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Tories have moved on from the gay marriage debate. Almost.

In the race to become the next Conservative Party leader, two contenders oppose gay marriage. It’s not good for the brand.


 
Delegates Michelle Rempel and Natalie Pon celebrate the yes vote to change the wording of the traditional definition of marriage in the conservative policies at the Conservative Party of Canada convention in Vancouver, Saturday, May 28, 2016. (JONATHAN HAYWARD/CP)

Delegates Michelle Rempel and Natalie Pon celebrate the yes vote to change the wording of the traditional definition of marriage in the conservative policies at the Conservative Party of Canada convention in Vancouver, Saturday, May 28, 2016. (JONATHAN HAYWARD/CP)

One of the more damning indictments of social conservatism in this country came at the hands—or, more precisely, the eyeballs—of Conservative MP Michelle Rempel. At last May’s Conservative convention, the 36-year-old Rempel helped spearhead a motion striking down the party’s definition of marriage as between one man and one woman. Gay marriage has been legal in Canada since 2005, and Rempel was suitably thrilled at the news that the Conservative Party of Canada was going to acknowledge as much some 11 years later.

“I’ve never been more proud of our party,” she said during a media scrum. “I think I’ll look back at this moment in my political career and my life as something that was really transformative and really awesome.”

Standing next to her was Brad Trost, a fellow Conservative MP from Saskatchewan. Trost is a staple of the party’s social conservative ranks, and his five-minute spiel for the cameras is required watching only as a majesty of self-martyrdom and bitterness wrapped in dime-store smarm. “Traditional marriage is the bedrock of society. You can’t have a free enterprise society without it,” he said. “In the next election, I will say that homosexual marriage, gay marriage, is wrong. I’ll be public about it.”

About two minutes in, around where Trost suggests allowing gay marriage will foment rampant socialism throughout Canadian society, Rempel looks at Trost like he was a bad smell. Her ensuing eye roll was probably captured on the recorders of the assembled journalists. A minute later, with Trost in mid-sentence, she turns and walks away.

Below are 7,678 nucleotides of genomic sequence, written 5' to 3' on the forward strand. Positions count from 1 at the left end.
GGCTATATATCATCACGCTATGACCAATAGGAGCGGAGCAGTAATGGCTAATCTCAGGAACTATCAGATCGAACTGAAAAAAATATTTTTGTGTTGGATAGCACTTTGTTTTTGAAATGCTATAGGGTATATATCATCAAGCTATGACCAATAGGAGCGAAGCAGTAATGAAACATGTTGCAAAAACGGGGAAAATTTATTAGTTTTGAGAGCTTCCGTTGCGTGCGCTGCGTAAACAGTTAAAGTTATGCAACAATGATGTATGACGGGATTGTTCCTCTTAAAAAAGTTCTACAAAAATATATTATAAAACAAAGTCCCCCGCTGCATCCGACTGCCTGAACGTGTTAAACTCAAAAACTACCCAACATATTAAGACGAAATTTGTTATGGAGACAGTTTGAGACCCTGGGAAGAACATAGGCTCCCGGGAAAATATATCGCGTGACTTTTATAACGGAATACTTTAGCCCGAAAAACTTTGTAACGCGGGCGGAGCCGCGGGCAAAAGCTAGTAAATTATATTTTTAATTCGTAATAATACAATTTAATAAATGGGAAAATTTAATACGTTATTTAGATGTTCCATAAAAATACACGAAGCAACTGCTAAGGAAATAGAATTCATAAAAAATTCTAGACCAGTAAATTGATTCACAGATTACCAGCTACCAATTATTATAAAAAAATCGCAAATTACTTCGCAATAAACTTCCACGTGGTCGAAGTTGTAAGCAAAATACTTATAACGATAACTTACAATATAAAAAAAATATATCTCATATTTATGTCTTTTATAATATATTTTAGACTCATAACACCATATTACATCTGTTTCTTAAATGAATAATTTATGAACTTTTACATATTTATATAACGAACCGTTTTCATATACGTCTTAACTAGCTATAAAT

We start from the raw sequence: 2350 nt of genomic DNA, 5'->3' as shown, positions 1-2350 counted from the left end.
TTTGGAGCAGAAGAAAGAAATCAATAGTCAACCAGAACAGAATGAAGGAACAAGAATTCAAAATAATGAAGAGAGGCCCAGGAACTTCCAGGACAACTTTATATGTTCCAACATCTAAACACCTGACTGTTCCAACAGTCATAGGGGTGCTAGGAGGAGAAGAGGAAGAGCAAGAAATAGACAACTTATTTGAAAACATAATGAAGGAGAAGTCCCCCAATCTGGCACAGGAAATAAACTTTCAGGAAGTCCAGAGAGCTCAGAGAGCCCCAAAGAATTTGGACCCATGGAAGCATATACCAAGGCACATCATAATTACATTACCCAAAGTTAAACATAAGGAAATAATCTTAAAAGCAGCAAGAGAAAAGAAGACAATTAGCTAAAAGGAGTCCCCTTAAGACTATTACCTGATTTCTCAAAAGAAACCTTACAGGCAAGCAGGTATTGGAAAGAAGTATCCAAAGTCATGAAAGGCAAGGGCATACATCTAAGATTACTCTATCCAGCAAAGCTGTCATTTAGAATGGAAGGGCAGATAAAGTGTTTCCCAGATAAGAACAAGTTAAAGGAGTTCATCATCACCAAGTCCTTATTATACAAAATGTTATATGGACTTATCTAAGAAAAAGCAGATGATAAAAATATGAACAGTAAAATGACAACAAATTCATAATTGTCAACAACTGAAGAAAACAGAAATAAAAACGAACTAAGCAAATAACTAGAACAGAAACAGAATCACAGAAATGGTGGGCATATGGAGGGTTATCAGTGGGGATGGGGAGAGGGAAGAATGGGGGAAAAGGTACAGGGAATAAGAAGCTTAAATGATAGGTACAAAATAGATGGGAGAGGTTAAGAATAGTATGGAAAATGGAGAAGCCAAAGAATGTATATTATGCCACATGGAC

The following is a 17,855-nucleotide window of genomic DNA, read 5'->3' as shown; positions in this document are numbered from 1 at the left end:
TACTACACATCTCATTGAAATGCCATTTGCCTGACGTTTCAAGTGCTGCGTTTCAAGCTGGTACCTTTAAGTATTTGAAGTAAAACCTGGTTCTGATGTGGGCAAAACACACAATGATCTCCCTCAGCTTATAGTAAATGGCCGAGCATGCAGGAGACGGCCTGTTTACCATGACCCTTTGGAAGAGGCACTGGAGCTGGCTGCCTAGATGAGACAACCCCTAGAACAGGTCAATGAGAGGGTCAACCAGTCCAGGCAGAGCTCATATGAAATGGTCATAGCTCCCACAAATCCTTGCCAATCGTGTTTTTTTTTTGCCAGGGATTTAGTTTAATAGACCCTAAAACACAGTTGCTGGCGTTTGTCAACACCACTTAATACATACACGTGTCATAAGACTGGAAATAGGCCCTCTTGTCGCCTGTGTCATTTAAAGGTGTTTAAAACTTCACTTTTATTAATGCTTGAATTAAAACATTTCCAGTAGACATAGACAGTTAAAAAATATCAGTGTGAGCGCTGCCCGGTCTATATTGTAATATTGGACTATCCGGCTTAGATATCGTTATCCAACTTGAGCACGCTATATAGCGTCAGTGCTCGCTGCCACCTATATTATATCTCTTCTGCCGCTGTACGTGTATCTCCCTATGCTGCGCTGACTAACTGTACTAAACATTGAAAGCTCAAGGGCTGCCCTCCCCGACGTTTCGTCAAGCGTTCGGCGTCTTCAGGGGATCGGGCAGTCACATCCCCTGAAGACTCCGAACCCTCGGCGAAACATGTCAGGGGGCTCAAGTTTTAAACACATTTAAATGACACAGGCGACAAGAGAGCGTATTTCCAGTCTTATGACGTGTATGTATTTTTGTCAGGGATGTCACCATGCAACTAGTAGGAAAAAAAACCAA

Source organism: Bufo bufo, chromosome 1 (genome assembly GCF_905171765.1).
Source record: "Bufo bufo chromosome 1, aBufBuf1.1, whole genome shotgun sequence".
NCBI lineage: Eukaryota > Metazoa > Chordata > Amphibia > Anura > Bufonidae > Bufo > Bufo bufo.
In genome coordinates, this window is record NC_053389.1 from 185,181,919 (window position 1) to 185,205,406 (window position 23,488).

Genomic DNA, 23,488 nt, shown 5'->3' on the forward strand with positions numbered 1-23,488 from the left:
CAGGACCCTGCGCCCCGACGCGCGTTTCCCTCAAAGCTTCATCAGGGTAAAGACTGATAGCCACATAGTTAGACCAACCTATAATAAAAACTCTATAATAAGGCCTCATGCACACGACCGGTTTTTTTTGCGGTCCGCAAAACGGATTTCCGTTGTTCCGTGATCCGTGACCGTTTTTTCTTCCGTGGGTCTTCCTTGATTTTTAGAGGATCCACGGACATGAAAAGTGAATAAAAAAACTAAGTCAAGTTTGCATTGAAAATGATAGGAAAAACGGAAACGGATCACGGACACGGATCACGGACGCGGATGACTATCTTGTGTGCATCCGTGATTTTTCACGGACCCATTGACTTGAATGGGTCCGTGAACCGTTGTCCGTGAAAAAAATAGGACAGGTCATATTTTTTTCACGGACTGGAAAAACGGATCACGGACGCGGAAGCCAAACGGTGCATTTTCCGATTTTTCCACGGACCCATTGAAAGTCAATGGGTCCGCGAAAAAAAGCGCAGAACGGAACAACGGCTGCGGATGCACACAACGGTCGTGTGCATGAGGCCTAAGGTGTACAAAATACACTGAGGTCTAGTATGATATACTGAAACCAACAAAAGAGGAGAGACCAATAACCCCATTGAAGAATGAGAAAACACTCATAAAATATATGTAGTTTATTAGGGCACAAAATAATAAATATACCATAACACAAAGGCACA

There is so much in Rempel’s reaction: evident disdain, for one, but exasperation, embarrassment and hurt, too. And, maybe, worry. Because Trost isn’t just some perpetually aggrieved back bencher—though he’s that as well. At the convention, he threatened to run for the leadership of the Conservative party. On Aug. 16, he made good on those threats by declaring himself the sixth candidate to succeed Stephen Harper.

Again, it’s tempting to dismiss Trost’s leadership campaign as a last-gasp oddity fuelled more by hubris than political conviction. But while he may be the most vocal social conservative candidate, he certainly isn’t the only one.

Former Ontario MP Pierre Lemieux also recently declared his candidacy. Lemieux is almost as quotable as his Saskatchewan brethren. In 2006, he concluded his defence of “traditional” marriage in Parliament by asking God “to guide us in our efforts to defend the holy sacrament of marriage as the union between a man and a woman.” (Apparently, God had long given up on Parliament, since same-sex marriage had been the rule of law for over a year by then.)

Granted, neither of these men is particularly electable, by Conservative party members or the Canadian electorate. But their presence in the race, and the oxygen their sideshow candidacies consume, will serve as a reminder to voters that the party remains tethered to its social conservative beginnings.

The percentage of voters between the ages of 18 to 25 increased by 12 percentage points in the 2015 election, according to Statistics Canada data. About 20 per cent of that vote went to the Conservatives, according to an Abacus Data report. More than double, 45 per cent, went to the Liberals. Most Conservatives, interim leader Rona Ambrose and Rempel very much included, know one of the keys to defeating the Liberals is to shed the Conservative image as the party of old, intransigent white guys.

The likes of Trost and Lemieux are living, breathing repudiations of this change. Harper, no fan of same-sex marriage, at least had the good sense to ignore his own party’s doctrine on the subject. Trost and Lemieux want a return to and an enforcement of that doctrine. Against all odds and common sense, not to mention common decency, they will fight their own party’s motion to acknowledge what is already written law. Marketers call this brand pollution. Political scientists might call it suicide.

Lest anyone think we are dealing with an abstract issue, it’s worth taking note of another presence in that scrum. Standing to Trost’s right was author and Globe and Mail columnist John Ibbitson. As the Globe’s Washington correspondent in the twilight of the George W. Bush years, Ibbitson chronicled social conservatism’s caustic effect on the Republican Party.

Last April, he wrote a series of articles about the rank discrimination against gay public sector workers by the federal government as recently as the early ’90s. These articles show the dangers of institutional intolerance, particularly when coupled with the state’s levers of power.

Ibbitson is one of the better journalists in the country. He is also gay. If Trost had his way, the federal government would have prohibited Ibbitson from marrying his partner of 13 years, which he did in 2009. In that scrum, as Trost spouted off his gay-baiting nonsense, Ibbitson calmly took notes and asked questions. I’m not sure how he managed.


 

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